There may be “I dos” in the future at Savannah’s Asbury Memorial Church.
Several years ago, the congregation decided not to perform any weddings at the church until they could do so for everyone, regardless of sexual orientation.
Now they can.
Recently the church, which has between 400 and 500 members, split from the United Methodist Church and is now nondenominational.
“This is a new phase in our church’s life,” said the Rev. Billy Hester, senior minister and a lifelong United Methodist. The denomination has always been “leaders in most social justice issues,” he said, but in terms of “the gay issue, we’re behind the times in not doing the right thing.”
He said about 35% of his congregation is LGBTQ.
The United Methodist Church’s Book of Discipline states that the practice of homosexuality is incompatible with Christian teaching and that non-celibate LGBTQ clergy shall not be ordained as clergy; and same-sex weddings cannot be performed in the denomination’s churches or by its clergy.
Both carry the risk of disciplinary action.
The denomination has been divided over that issue for decades and reached a crossroads during a contentious special session of the General Conference in 2019 in St. Louis. The gathering of delegates from around the world led to a stricter adherence to the Book of Discipline’s stance on homosexuality.
Janet Wagner, a choir member at Asbury Memorial and chairperson of the church council, supports the decision to split from the UMC.
“In the way I understand God, there is no place for humans to judge other humans,” said Wagner, a small-business owner, who joined the church in 2004. “That is what discrimination does. So this is a moment of liberation for our congregation and I was very happy to be able to do my part in making that happen.”
Another member, Randy Canady, agreed.
Canady, who is gay, joined the church in 2001.
Canady, who works as the church administrator, said he and his husband, who also is on the staff, felt “very comfortable with who we were as a couple. From Day 1, we just felt like we could be at ease and we could worship more freely being who were are and not wear a mask.”
During the August virtual annual meeting of the South Georgia Conference, approval was given for seven churches to disaffiliate, which lets churches break ties with the denomination.
The South Georgia Conference includes nearly 600 churches and covers areas including Columbus, Macon and Statesboro, according to its website.
Each of the seven churches is at a different stage in the process. Once the requirements for disaffiliation have been met, the church will be released from the trust clause and will own its property, according to South Georgia Conference officials.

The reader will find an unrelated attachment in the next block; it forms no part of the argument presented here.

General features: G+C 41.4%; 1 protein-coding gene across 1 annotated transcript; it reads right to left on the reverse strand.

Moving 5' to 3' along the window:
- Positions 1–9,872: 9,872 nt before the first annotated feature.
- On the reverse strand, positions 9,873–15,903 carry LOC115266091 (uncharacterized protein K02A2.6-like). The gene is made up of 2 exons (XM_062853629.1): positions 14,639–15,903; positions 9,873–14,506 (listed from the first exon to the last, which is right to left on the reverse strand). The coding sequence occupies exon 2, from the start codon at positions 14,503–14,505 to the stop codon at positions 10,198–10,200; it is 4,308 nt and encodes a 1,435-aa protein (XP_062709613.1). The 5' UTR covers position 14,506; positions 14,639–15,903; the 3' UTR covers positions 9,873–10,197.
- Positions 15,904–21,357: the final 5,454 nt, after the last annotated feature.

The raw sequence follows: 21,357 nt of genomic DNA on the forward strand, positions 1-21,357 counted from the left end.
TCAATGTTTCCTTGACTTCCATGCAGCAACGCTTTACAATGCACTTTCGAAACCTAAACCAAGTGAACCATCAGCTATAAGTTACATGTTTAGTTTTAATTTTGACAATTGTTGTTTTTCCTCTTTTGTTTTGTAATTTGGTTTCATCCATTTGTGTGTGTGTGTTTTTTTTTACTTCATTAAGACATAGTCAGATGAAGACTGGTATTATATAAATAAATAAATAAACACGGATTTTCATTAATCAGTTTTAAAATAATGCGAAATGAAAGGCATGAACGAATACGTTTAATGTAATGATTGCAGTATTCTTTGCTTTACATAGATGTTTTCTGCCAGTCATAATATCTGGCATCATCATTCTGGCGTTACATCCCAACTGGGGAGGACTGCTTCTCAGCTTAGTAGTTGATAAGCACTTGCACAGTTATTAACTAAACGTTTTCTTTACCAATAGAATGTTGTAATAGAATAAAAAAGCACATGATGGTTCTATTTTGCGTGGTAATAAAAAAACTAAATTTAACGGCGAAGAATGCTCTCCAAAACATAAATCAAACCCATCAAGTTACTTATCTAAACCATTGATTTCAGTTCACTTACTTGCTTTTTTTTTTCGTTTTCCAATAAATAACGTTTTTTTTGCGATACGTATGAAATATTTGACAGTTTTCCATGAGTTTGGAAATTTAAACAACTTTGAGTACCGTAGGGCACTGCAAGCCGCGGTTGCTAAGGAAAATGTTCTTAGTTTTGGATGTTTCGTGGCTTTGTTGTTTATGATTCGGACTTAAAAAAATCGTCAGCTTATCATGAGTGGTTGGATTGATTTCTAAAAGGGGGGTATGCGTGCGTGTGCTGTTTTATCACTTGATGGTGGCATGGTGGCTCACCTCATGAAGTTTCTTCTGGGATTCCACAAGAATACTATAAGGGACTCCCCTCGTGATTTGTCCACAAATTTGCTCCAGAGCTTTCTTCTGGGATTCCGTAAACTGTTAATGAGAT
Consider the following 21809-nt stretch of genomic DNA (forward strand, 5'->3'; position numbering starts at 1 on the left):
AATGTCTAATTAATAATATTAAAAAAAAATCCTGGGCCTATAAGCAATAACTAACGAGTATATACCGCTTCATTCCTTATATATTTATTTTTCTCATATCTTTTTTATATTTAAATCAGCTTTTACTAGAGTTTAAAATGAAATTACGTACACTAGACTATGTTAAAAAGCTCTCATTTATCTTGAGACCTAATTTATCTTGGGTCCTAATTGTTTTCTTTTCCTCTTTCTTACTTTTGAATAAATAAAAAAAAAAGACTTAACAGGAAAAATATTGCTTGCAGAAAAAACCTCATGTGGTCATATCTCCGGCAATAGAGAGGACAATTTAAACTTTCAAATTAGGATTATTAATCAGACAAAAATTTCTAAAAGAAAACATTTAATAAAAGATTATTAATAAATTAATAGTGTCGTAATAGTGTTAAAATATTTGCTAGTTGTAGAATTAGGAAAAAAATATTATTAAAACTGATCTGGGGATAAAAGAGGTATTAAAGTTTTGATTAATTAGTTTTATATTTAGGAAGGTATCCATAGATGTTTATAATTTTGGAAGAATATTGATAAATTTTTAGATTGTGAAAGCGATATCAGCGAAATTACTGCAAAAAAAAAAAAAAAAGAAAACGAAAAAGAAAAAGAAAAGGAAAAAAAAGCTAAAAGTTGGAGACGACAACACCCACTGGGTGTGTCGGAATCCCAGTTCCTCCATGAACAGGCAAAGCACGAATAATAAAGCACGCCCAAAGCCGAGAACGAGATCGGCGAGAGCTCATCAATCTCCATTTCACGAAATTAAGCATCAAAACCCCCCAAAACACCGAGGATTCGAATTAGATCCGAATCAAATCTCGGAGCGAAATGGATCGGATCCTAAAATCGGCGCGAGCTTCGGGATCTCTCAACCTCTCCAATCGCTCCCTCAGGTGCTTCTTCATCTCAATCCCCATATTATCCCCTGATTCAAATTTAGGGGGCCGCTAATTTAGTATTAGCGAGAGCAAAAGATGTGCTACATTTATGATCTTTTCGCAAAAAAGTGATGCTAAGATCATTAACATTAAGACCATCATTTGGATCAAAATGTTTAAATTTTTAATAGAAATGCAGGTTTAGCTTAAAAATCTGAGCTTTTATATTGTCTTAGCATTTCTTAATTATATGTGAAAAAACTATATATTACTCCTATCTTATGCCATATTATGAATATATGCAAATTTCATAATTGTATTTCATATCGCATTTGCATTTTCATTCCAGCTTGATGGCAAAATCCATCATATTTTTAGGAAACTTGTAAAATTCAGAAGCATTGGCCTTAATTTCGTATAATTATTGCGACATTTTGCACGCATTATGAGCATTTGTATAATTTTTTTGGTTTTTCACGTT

Nationally, “we’ve had churches leaving the denomination for really the last decade and not on the same side of the issue,” said David Thompson, coastal district superintendent for the South Georgia Conference. “They’re on both sides of the issue. We have churches that are very traditional that are tired of the arguing. We have churches that are very progressive that are tired of the arguing. The continuing debate has caused them to reach the point where they just need to go. They made that decision and we understand it.”
Thompson said six of the seven churches are considered traditional, while Asbury Memorial is considered progressive.
Asbury Memorial’s Hester said the congregation’s decision to leave the denomination has been several years in the making. The vote was 309 to 7.
The Savannah church’s policy on marriage meant Hester’s eldest daughter, Chelsea, had to marry her husband in another church, “but she was very supportive” of the reason why.
One of the first things Hester wants to do is have a renewal of vows ceremony for couples — gay and straight — who couldn’t marry in the church.
“We have put so much time and energy on this one issue that it has taken away from the energy we could have put on other issues like racism,” he said. “We’re really looking forward to getting past this.”
New dates are set for the General Conference of the United Methodist Church, which was postponed because of the COVID-19 health concerns. The meeting, which will draw delegates from around the world, will be held Aug. 29-Sept. 7, 2021, at the Minneapolis Convention Center. United Methodists represent one of the largest mainline denominations with more than 12 million members worldwide, including nearly 7 million in the U.S. and more than 467,000 United Methodists in Georgia.
According to the denomination’s records, the start date of the 1800 General Conference was moved up from Oct. 20 to May 6 because of the prevalence of yellow fever during the fall.